Random notes from the Bruins Blackhawks series, and some final numbers from the Bruins postseason run.
1- Chicago had more shots than the Bruins in 5 of 6 games, outshooting the Bruins by an average of 6 shots a game. That said, using the unofficial collection of NBC’s scoring chances (the NHL does not keep this official stat), the Bruins had more scoring chances in 4 of the 5 games (Game 2 was Chicago’s, Game 5 was roughly even, Game 1, 3-4, 6 were in Boston’s favor as far as scoring chances go).
2- Zdeno Chara was on the ice for 10 of Chicago’s final 12 goals.
2a- In his last three games, Chara finished with a +/- of -6. In his lengthy career, Chara has only played three consecutive games with that ranking or lower twice.
3- If you are like me, you felt like the hockey Gods turned against Boston in this series. Specifically, I looked into some recent post history as far as teams hitting the post or the crossbar, and its effect on game outcomes.
3a – According to game play by play data, for the series the Bruins hit 6 posts/crossbars. Chicago hit the post twice.
3b – For the playoffs, the Bruins hit the post 24 times, their opponents 11. While I didn’t go through every NHL team’s history, I’m pretty confident in saying, based on the frequencies I saw, that this is a record for hit posts. Great.
3c – Unofficially (I lost track), Jaromir Jagr hit the pipe four times this postseason. More on him later.
3d – If this makes you think posts are simply correlated with being the better team, I’m not so sure. In their three previous rounds, Chicago hit the post 8 times, their opponents 9.
3e – For what its worth, each team hit the post 4 times in the Bruins Canucks finals from 2011, and in the overall 2011 postseason, the Bruins hit the pipe 12 times, compared to 10 for their opponents.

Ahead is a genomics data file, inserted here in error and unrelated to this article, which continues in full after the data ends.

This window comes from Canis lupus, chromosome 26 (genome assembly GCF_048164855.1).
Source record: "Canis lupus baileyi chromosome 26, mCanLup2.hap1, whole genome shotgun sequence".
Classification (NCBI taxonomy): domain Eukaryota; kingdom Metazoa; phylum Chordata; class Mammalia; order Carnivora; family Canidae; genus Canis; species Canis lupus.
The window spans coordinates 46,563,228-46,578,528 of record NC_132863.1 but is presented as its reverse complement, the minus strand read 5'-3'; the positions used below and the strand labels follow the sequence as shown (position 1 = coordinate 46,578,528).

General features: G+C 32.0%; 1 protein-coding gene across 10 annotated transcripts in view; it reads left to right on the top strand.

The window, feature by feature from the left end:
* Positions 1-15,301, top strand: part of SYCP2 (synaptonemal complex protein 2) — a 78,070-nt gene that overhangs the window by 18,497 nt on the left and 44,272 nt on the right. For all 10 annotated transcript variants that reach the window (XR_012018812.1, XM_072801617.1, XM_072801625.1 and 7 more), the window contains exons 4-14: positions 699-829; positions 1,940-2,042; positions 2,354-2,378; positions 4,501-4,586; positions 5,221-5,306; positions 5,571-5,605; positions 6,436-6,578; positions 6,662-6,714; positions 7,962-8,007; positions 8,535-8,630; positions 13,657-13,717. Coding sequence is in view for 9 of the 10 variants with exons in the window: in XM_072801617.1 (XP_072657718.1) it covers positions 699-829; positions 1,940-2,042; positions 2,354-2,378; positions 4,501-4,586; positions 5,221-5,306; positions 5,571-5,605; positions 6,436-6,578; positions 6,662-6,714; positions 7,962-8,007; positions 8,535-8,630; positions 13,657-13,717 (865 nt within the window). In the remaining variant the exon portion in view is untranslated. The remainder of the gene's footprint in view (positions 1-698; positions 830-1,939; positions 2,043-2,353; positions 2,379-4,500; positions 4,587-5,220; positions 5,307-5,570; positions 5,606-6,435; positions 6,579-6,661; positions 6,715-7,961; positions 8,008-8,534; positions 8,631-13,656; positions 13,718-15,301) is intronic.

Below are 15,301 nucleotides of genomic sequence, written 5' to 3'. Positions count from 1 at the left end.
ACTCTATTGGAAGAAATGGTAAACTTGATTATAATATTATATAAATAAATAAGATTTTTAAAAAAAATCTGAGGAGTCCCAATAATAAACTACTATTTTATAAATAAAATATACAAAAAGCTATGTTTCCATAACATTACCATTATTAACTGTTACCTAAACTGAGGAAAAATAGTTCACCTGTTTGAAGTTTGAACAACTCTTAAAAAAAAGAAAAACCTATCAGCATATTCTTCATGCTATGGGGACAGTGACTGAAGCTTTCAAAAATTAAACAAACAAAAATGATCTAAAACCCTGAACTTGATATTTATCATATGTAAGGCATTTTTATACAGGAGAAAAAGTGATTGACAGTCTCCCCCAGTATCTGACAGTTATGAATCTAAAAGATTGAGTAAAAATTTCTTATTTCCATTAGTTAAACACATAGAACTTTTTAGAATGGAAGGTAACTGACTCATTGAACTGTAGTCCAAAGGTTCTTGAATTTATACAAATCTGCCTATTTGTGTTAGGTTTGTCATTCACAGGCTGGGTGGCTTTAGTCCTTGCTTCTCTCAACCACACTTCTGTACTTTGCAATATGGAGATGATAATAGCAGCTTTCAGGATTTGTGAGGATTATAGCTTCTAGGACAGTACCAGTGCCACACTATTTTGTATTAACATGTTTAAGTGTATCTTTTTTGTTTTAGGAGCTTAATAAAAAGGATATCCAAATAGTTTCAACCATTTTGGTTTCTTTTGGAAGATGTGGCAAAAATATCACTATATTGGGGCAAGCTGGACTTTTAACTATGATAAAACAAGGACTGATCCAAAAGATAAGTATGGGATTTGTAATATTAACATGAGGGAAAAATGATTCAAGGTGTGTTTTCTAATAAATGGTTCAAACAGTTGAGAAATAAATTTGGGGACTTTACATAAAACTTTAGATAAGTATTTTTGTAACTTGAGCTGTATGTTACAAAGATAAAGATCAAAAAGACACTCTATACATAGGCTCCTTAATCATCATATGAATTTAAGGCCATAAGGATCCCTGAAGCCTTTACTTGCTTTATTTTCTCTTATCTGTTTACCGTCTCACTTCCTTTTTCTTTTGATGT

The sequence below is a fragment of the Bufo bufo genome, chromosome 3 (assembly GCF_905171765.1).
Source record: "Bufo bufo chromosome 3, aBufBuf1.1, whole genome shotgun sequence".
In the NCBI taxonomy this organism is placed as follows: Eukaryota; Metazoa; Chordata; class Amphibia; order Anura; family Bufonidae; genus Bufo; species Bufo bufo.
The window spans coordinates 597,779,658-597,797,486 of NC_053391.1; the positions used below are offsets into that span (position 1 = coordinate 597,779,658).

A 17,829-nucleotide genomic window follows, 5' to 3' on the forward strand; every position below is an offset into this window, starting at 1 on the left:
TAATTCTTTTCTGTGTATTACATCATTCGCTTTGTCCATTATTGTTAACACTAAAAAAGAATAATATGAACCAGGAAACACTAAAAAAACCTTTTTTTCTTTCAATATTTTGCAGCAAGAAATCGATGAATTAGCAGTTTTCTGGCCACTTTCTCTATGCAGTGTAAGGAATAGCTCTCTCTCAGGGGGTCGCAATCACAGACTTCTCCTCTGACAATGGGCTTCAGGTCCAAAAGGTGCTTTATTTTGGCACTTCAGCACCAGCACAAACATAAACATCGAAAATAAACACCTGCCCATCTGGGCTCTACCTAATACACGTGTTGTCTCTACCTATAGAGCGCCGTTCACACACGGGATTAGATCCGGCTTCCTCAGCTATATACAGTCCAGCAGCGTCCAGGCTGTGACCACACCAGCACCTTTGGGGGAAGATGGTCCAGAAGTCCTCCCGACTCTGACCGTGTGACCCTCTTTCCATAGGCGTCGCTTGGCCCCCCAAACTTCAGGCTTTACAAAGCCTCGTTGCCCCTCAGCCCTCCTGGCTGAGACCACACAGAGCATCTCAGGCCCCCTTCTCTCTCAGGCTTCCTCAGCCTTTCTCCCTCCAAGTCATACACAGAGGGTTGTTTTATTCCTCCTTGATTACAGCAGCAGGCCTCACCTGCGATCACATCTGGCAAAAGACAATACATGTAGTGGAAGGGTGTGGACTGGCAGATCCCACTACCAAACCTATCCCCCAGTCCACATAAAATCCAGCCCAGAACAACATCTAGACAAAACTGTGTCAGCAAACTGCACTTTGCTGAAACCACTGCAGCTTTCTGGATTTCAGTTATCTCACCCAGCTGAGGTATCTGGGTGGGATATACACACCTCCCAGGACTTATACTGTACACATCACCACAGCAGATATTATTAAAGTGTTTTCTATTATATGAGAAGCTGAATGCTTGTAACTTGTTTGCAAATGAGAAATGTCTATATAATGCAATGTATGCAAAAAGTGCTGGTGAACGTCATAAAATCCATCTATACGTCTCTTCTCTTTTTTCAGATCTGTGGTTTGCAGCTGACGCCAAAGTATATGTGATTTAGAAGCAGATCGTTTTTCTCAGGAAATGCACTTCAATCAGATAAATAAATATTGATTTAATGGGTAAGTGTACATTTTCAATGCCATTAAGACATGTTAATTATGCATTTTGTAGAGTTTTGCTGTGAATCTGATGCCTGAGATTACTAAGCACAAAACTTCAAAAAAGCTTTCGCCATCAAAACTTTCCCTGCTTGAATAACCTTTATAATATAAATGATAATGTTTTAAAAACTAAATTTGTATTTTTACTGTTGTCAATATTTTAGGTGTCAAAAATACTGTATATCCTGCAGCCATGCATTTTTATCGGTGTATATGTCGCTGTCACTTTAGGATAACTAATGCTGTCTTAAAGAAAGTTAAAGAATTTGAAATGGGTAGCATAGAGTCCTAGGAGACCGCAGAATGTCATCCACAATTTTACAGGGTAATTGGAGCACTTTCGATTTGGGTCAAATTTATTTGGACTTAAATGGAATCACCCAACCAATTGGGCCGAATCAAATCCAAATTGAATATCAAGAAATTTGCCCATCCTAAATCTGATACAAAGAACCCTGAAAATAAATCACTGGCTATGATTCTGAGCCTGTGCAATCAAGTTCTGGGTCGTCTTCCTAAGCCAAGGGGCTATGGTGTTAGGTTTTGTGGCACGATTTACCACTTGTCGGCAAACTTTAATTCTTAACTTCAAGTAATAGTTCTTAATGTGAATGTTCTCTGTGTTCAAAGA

4- Jaromir Jagr scored 0 goals on 58 shots. In doing so, he set the NHL record for shots in a single postseason without scoring. Chicago’s Nick Leddy, with 31 shots, was next on the NHL’s list of players with the most shots who failed to score.
4a- In going through every NHL postseason to make sure that no player had eclipsed Jagr’s 58 shots with 0 goals, I kept track of each player who led the league in shots without a goal. In doing so, I found some interesting names:
Tomas Kaberle, 2011 (Bruins): 33 shots, 0 goals
Andrew Ference, 2004 (Calgary): 37 shots, 0 goals
Ray Bourque, 1989 (Bruins): 40 shots, 0 goals
Interestingly, Kaberle, Ference, and Bourque were all defensemen, so I guess it makes sense that most of their shots didn’t go in.
4b- Up until 2013, Jagr had 78 goals on 604 shots in his postseason career (12.9%). The probability of a shooter who converts 12.9% of his opportunities suddenly scoring 0 goals in 58 chances is roughly 3 in 10,000.
4c- One might argue it’s not fair to compare Jagr to prior NHL postseasons, because by playing a higher number of games as the Bruins did this year, Jagr naturally accumulated a higher number of shots. Fair enough.
That said, of all centers and forwards across the entire NHL in the 2013, not a single one registered 58 shots without scoring a goal.
Further, dating to the 2005 lockout, I looked at every season of all NHL forwards and centers, and there was not a single entry in which a player had 58 shots and no goals. So yes, this was a pretty historic effort from #68.
5 – If the old guy is guilty, so too is the young one. Bruins forward Tyler Seguin finished with 71 shots and 1 goal. In doing so, Seguin set an NHL postseason record for fewest goals on at least 70 shots.
5a – For his career, Seguin scores goals on 10.5% of his shots. The likelihood of a 10.5% goal scorer scoring 1 goal on 71 shots is about 3 in 1000.
Epilogue: What does this all mean? It’s time for the Bruins to improve their shot accuracy, and its time for me to go to bed.